You’ve already done your data analysis and identified some health habits that need to be changed in your population. Now you are tasked with engaging them in wellness. That's great! And potentially frustrating. How do you get individuals to engage in behavior change?
There are a few things you should know first. Although a company might be ready to change the health of their workforce, change isn't always quick. A health plan might want members to adopt a healthy lifestyle right away, but it certainly isn't always easy. It takes time and effort.
Engagement is key to a successful wellness program. But how exactly do you get users engaged? The answer isn't always clear cut.
The good news is that wellness engagement can be improved. Here are 5 health engagement strategies that can help you get your population interested and actively involved in healthy habits.
1. Know what they are ready to change
You're ready to change the culture and make the population healthier. But how do you know if they are ready?
When it comes to behavior change, you can be sure that not everyone will be ready. And if they aren't ready to adopt new and healthier behaviors, then the wellness program will struggle.
One way to understand where individuals in your population stand is through change readiness assessment. If you want to know whether someone is ready to make a needed change, ask. An individual might or might not be ready yet to change one certain behavior. But by identifying the stage of change they are in, you can target messaging to help move them through the change process.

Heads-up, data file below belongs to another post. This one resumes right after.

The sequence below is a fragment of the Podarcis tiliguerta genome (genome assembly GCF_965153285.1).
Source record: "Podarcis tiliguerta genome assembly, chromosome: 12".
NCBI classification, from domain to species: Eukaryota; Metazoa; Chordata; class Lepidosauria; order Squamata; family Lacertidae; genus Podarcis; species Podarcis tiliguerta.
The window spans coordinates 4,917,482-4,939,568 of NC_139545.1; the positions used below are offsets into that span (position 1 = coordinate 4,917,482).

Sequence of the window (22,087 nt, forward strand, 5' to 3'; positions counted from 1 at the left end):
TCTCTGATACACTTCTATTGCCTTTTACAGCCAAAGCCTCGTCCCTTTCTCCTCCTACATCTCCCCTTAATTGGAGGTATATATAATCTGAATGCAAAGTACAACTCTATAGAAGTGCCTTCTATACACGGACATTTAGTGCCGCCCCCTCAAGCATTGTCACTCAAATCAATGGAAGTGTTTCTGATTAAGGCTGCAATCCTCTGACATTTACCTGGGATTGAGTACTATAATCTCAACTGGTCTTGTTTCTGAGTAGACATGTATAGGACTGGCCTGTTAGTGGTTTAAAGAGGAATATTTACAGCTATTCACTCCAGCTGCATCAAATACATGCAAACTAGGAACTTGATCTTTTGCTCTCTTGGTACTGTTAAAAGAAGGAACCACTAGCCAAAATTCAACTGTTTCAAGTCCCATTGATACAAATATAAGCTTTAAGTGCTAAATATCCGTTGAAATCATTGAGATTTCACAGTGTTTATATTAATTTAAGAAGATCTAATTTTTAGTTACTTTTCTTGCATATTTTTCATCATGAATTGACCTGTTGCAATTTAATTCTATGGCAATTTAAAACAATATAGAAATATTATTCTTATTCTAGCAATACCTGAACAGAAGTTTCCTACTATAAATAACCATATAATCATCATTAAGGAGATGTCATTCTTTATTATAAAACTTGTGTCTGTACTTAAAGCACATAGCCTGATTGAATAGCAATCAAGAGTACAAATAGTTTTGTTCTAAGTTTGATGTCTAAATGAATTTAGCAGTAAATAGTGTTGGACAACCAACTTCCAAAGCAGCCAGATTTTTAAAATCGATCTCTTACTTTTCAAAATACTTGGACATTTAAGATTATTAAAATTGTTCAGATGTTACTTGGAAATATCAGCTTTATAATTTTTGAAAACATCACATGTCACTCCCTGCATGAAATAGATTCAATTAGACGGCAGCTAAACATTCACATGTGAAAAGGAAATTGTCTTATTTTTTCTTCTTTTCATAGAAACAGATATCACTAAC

By meeting people where they are rather than where you want them to be, you will improve wellness engagement in the long-term.
2. Start at the top
According to Gallup’s 2015 State of the American Manager study, employees who are supervised by highly engaged leadership teams are 39 percent more likely to be engaged themselves.
Want employees to adopt healthy habits at home and at work? The answer is simple: Get C-Suite execs and middle managers to lead by example. It all starts at the top. When leaders foster a culture of wellness and exemplify it, employees notice and are more likely to follow suit.
Have wellness plans for a geographic population? Work with local health departments and community leaders to increase neighborhood gardens or walkability, for example. Take a cue from the consumer model of behavior change. Identify the leaders in your population and work with early adopters – individuals who will quickly adopt and champion healthy habits.
3. Make it easy for individuals to say yes to change
Getting the incentives right is a vital part of a successful wellness program. To do that, you need to figure out what motivates individuals to participate.
There are two ways to incentivize change: Intrinsic and extrinsic motivation. Effective wellness programs align change readiness to motivators of each individual.
When you use extrinsic motivation to get people to change, you are offering them items such as cash rewards and gifts. Or, you are penalizing them monetarily when they fail to reach a certain standard. This is the "carrot and stick" model of motivation. Be careful though, because some extrinsic incentives might violate EEOC regulations.
Intrinsic motivation, on the other hand, relies on internal factors unique to each person. These can be less tangible items, like "living a healthier, more vibrant lifestyle" or "avoiding heart disease." One way to identify an individual’s motivation is by looking at how much enjoyment and satisfaction they have in an activity. Using a health risk assessment that asks individuals about their change readiness can also help you identify individuals who are self-motivated to change.